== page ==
Eliyahu Hanavi Synagogue
Eliyahu Hanavi Synagogue is situated in Nabi Daniel street. it is considered the second biggest Synagogue in the world.
The Synagogue is lying in the site of the ancient Caesareum, in 1907 during digging foundation of the present building of the synagogue an inscription dated from the age of Emperor Augustus confirmed the fact that the synagogue is built inside the Caesareum behind the famous Cleopatra needles.
In his book, Alexandria: History and guide, Foster explains that the Jews migrated to Alexandria around 200 BC. They first lived at the north-eastern part of the city, where a community of them, traders and financiers, used to Live. They translated the Bible into Greek and produced a magnificent work of wisdom (the Wisdom of Solomon-100 BC). Alluding slightly to the Orthodox Bible, contained in the Apocrypha, represent 14 books, sometimes related to the Old Testament of the Bible, though the Protestants do not recognize them, in addition, their author is anonymous.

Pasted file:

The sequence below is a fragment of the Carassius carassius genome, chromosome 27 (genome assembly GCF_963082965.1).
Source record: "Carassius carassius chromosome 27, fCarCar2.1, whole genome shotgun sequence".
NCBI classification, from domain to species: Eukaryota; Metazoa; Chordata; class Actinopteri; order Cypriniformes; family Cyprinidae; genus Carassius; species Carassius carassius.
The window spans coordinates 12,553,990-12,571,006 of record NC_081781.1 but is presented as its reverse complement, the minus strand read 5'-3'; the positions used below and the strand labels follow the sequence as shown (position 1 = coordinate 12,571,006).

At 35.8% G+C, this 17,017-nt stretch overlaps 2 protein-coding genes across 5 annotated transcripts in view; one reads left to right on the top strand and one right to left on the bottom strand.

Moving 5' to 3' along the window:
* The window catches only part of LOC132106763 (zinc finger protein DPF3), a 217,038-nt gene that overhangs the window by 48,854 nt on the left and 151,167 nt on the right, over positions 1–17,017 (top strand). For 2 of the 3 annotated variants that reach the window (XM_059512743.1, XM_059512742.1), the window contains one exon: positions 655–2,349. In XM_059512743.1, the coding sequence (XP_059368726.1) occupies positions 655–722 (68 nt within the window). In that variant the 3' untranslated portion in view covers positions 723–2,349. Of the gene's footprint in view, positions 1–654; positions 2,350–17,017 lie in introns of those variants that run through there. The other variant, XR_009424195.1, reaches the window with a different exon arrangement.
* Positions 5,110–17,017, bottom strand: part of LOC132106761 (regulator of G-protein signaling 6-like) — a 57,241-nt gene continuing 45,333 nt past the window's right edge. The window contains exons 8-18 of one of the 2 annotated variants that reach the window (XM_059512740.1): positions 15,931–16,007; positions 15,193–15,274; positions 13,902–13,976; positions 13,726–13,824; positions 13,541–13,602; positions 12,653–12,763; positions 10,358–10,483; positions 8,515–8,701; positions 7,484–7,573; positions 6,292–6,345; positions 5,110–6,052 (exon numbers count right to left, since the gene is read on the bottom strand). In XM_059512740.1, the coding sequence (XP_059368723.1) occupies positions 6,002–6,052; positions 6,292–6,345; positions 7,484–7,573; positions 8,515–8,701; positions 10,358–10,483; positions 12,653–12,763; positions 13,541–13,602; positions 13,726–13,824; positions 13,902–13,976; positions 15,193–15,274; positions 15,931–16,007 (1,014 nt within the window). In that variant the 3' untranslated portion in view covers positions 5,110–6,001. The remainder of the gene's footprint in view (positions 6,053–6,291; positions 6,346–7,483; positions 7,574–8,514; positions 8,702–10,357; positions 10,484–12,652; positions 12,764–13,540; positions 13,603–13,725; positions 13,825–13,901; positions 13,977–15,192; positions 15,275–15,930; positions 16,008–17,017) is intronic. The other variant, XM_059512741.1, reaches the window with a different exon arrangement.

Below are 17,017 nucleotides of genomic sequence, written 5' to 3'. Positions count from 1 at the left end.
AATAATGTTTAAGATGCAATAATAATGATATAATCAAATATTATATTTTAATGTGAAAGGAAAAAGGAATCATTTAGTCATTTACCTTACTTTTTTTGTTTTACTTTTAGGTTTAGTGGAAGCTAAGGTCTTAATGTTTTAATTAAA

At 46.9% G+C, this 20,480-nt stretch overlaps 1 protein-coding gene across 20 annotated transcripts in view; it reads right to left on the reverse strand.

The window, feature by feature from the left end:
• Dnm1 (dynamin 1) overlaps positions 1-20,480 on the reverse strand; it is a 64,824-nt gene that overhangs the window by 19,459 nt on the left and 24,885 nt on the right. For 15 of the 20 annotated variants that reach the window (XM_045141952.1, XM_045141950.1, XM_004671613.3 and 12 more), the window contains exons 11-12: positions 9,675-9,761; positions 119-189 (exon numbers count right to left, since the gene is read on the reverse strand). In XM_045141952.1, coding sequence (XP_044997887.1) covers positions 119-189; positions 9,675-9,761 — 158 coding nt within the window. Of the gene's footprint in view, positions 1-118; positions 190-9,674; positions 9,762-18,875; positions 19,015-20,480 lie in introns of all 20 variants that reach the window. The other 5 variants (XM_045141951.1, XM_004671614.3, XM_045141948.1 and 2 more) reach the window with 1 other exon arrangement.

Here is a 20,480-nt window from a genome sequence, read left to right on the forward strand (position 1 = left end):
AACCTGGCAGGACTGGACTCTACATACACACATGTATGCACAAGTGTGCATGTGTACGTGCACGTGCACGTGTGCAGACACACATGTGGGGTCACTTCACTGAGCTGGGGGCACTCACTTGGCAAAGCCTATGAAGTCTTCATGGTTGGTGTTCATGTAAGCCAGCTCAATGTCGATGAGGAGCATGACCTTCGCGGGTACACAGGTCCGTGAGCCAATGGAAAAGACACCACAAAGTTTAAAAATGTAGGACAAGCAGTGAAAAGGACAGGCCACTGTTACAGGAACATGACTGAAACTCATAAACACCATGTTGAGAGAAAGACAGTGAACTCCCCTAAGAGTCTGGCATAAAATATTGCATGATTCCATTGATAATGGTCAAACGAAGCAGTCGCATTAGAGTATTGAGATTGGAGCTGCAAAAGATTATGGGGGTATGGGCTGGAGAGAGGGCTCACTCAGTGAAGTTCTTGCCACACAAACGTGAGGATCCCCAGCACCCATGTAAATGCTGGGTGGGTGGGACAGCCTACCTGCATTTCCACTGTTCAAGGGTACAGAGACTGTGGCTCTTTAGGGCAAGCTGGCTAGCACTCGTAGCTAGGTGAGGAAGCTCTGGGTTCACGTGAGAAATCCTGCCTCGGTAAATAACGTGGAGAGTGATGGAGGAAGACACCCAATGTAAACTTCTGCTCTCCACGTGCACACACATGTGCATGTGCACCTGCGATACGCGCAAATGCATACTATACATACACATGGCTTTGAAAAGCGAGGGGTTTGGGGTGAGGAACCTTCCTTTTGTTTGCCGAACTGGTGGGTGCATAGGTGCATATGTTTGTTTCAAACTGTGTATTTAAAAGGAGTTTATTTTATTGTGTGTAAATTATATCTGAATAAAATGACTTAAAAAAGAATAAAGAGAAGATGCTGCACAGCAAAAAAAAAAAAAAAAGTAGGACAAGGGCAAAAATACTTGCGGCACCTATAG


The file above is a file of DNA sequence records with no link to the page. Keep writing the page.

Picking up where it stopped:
A Jewish writer named, Philo Judaeus, born 25 BC and died 50 BC, was known in Alexandria. Plato described him as the greatest representative of the Hellenistic Jewish legacy in Alexandria. There are no historical records, however, of any other than him.
Some historians believe that the number of the Jews I Alexandria, following the Islamic Conquest, ranged between 40.000 and 70,000 given that Alexandria used to be the capital of the Byzantine Empire then.
Historical sources indicate that the Jews of Egypt did not live in a ghetto and were never considered by Egyptians a foreign community. Rather, they were treated as though Egyptians, who chose to embrace.
The tolerance and friendly relations were prevalent amongst the Egyptians: Muslims, Christians and Jews.
By the end of the 17th century, the present Jews’ Quarter was established at the area extending From Anfoushi to the area of Hoosh el-Najjar, Hoosh el-Ja’aan and Hoosh el-Hanafi, to France Square and Street in Manshiyya.
Alexandria used to be the capital of money and trade: the center of world banks transactions and the major houses of trade and finance, famous Jewish families emerged in Alexandria: De Menashe, Agiun, Gohar, Rollo, Detsherto, Toriel, Nassim Cohen, Smouha, Hayeem Dorrah, Marco Nadler, and Dr. Herman Shlezinger, all of whom were rich and influential.
Alexandria witnessed a remarkable activity in social services of charities, orphanages, hospitals, schools and houses of worship for the Jewish community.